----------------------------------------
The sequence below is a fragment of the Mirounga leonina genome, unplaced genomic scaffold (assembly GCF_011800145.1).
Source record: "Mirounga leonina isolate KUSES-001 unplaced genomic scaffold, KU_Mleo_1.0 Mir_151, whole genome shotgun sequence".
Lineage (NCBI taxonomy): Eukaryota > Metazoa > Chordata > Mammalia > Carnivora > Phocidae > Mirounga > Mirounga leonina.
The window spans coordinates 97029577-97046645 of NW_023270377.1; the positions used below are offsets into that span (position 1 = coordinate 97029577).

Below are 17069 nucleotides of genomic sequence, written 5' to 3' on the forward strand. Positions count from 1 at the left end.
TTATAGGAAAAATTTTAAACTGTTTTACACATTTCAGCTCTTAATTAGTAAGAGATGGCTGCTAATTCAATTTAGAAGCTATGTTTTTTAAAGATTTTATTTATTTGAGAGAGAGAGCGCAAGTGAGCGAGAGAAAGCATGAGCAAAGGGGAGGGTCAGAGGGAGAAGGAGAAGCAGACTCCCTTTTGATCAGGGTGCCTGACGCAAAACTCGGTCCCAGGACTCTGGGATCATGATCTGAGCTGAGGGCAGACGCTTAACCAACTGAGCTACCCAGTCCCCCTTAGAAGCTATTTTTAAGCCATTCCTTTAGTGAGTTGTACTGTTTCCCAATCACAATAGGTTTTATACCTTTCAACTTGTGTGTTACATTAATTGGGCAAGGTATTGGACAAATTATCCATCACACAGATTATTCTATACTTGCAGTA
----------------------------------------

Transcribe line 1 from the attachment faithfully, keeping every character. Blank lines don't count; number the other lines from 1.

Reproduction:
The sequence below is a fragment of the Mirounga leonina genome, unplaced genomic scaffold (assembly GCF_011800145.1).